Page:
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Glass half full for future of climate-challenged B.C. wine industry

chair of BC Winegrowers Christa-Lee McWatters speaks about ‘unprecedented challenges’
Penticton Rotary Club hosted chair of the BC Winegrowers Christa-Lee McWatters to speak on the state of the B.C. wine industry on Wednesday. The meeting was held at McWatters restaurant Orolo. (Monique Tamminga Western News)

B.C.’s wineries have faced unprecedented challenges in the past four years, from COVID shutdowns to the heat dome, the 2022 winter freeze that killed 54% of vine crops, not to mention the challenges of multiple wildfires.

But Christa-Lee McWatters, chair of BC Winegrowers and co-owner of TIME Family of Wines, told the Penticton Rotary Club on Wednesday that the wine industry has weathered bad times before and they will survive this too.

McWatters, daughter of the pioneer of B.C. wines Harry McWatters, said times are tough right now but the B.C. wine industry is resilient.

“While the challenges being faced right now are unprecedented, this is not the first time that the B.C. wine industry has faced such a crisis,” said McWatters. “In the early 1990s, the North American Free Trade Agreement (NAFTA) dramatically transformed the competitive environments for local producers.”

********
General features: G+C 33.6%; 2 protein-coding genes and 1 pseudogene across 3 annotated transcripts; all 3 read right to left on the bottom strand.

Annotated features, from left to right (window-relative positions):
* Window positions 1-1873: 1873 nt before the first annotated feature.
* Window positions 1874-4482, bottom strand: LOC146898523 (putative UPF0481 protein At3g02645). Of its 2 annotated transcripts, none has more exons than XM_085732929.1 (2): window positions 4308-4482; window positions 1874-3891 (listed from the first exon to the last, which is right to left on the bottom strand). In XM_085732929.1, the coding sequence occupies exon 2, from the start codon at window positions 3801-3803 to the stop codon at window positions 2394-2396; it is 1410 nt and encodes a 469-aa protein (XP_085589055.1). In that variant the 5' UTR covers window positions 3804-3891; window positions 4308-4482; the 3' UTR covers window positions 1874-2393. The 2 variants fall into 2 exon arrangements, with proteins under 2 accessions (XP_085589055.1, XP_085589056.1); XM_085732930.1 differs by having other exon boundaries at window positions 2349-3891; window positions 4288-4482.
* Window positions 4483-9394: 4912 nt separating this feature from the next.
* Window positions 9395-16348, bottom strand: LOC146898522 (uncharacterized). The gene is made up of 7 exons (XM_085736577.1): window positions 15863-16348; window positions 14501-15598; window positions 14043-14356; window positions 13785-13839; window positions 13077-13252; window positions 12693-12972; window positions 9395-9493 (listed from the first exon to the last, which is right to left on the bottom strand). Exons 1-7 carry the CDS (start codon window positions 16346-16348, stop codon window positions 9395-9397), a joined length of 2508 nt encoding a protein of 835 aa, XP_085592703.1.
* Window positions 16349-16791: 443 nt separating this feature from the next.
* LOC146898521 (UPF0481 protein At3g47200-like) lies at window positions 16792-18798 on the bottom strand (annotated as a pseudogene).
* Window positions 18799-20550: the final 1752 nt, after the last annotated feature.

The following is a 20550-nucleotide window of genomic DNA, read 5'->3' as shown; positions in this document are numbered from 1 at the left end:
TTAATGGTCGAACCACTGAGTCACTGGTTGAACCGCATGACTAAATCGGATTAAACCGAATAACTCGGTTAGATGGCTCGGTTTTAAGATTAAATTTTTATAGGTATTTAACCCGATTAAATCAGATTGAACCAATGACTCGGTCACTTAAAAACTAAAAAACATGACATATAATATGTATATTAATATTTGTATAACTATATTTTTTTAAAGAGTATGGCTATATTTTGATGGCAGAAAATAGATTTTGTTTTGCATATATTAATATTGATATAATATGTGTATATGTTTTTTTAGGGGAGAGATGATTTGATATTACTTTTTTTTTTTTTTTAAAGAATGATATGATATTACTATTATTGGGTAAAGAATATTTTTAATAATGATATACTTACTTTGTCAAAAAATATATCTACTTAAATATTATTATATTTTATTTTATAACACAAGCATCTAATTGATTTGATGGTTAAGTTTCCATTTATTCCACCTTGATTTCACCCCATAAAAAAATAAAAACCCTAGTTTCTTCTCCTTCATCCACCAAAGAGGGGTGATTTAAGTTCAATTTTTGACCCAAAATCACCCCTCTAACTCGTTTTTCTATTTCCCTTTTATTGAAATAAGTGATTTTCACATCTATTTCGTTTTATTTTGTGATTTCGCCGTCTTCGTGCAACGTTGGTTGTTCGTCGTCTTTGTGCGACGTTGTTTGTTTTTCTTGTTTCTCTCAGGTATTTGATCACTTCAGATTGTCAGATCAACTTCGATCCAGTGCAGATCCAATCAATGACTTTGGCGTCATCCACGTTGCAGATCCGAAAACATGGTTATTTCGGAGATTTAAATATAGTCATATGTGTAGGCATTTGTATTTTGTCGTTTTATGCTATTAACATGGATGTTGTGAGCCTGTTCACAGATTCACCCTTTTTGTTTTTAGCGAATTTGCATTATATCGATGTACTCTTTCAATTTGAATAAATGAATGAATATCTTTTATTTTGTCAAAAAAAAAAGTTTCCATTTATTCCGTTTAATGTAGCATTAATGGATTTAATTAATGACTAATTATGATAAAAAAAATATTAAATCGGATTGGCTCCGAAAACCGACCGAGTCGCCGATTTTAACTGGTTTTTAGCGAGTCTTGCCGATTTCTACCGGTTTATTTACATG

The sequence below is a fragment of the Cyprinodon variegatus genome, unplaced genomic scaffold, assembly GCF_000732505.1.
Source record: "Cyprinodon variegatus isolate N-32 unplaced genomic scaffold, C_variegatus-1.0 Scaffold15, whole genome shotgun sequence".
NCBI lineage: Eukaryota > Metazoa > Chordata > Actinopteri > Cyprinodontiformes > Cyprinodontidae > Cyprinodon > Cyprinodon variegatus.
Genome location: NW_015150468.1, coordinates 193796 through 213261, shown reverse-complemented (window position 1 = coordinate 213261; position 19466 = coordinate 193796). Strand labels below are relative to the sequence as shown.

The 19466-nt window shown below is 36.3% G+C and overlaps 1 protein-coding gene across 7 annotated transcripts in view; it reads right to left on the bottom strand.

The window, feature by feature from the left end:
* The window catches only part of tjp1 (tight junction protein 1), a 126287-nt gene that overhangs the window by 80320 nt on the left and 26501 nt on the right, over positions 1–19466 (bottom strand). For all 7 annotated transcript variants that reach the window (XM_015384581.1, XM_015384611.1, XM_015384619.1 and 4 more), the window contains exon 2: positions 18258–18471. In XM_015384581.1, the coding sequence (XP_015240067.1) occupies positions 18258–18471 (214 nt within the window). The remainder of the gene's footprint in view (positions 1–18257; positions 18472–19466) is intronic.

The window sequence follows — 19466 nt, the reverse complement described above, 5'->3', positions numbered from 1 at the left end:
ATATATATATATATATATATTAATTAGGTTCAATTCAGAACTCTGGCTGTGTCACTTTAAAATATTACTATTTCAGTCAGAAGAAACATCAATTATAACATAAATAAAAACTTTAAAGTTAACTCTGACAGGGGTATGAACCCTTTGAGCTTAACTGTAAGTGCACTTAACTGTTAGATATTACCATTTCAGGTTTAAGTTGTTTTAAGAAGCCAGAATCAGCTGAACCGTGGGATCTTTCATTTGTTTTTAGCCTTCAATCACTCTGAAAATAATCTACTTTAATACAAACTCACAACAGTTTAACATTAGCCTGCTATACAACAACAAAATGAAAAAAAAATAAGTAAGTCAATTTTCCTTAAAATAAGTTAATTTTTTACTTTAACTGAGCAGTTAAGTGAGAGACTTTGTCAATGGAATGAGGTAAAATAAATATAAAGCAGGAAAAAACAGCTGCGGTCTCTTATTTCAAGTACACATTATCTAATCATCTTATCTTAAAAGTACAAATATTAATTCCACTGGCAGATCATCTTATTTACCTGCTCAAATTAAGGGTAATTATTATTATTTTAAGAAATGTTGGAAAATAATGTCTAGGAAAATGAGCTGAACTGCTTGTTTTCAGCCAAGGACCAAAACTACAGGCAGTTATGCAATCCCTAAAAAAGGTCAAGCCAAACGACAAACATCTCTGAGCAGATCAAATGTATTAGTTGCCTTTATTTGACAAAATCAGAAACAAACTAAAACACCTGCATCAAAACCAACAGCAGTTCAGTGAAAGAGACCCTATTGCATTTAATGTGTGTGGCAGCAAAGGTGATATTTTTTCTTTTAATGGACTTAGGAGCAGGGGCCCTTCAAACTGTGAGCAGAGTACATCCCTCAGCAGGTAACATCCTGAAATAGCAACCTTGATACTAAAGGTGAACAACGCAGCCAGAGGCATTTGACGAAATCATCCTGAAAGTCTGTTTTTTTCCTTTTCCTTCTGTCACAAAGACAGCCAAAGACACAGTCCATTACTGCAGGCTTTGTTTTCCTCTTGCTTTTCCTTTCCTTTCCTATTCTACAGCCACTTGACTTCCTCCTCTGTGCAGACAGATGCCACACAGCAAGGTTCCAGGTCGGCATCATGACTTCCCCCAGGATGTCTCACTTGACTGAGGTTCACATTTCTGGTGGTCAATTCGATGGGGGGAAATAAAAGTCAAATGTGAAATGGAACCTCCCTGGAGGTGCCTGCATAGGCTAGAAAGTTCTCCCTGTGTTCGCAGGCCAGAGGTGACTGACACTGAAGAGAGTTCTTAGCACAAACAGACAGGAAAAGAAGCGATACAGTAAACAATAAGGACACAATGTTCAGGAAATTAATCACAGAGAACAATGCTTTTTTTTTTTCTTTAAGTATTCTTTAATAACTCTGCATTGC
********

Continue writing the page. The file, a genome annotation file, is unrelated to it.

Since NAFTA both government and wine growers laid a foundation for more than 30 years of growth with around 350 wineries around the province.

“In 2019, the total economic impact of the B.C. wine industry was $3.75 billion with $440 million in tax revenue alone,” said McWatters.

But the last few years have brought on new challenges including increased costs in glass, labour and shipping.

The heat dome produced smaller grapes which resulted in less wine production. Last year, the December frost where temperatures dipped to -30 C caused extensive bud and vine loss, mainly with reds.

The Similkameen-Okanagan wine region was hit the hardest.

Earlier this year Cascadia Partners worked with BCWGC and Wine Growers B.C. (WGBC) on the Winter Bud Damage Report, which estimated a 54 per cent loss of crops across the board and a related 20 per cent loss in employment, or 381 lost jobs.

The B.C. wine industry needs up to $317 million in government financial assistance to replant between 3,814 and 7,492 acres of damaged vines.

READ MORE: B.C. wine grape crop devastated by winter cold snap

Not every B.C. winery has survived the losses. Just in the past few months, at least two South Okanagan wineries have closed their tasting rooms including Covert Farms and Red Rooster. Sumac Ridge closed its tasting room and moved operations to Oliver.

“There are 50 wineries for sale in B.C. with others closing,” said McWatters.

So how do they stay viable?

“The most profitable channel for us is to buy your wine at our wineries, not through the liquor store. Support you local industry as best you can,” she said.

The crop damage study findings can be found here.

Monique Tamminga

About the Author: Monique Tamminga

Monique brings 20 years of award-winning journalism experience to the role of editor at the Penticton Western News. Of those years, 17 were spent working as a senior reporter and acting editor with the Langley Advance Times.
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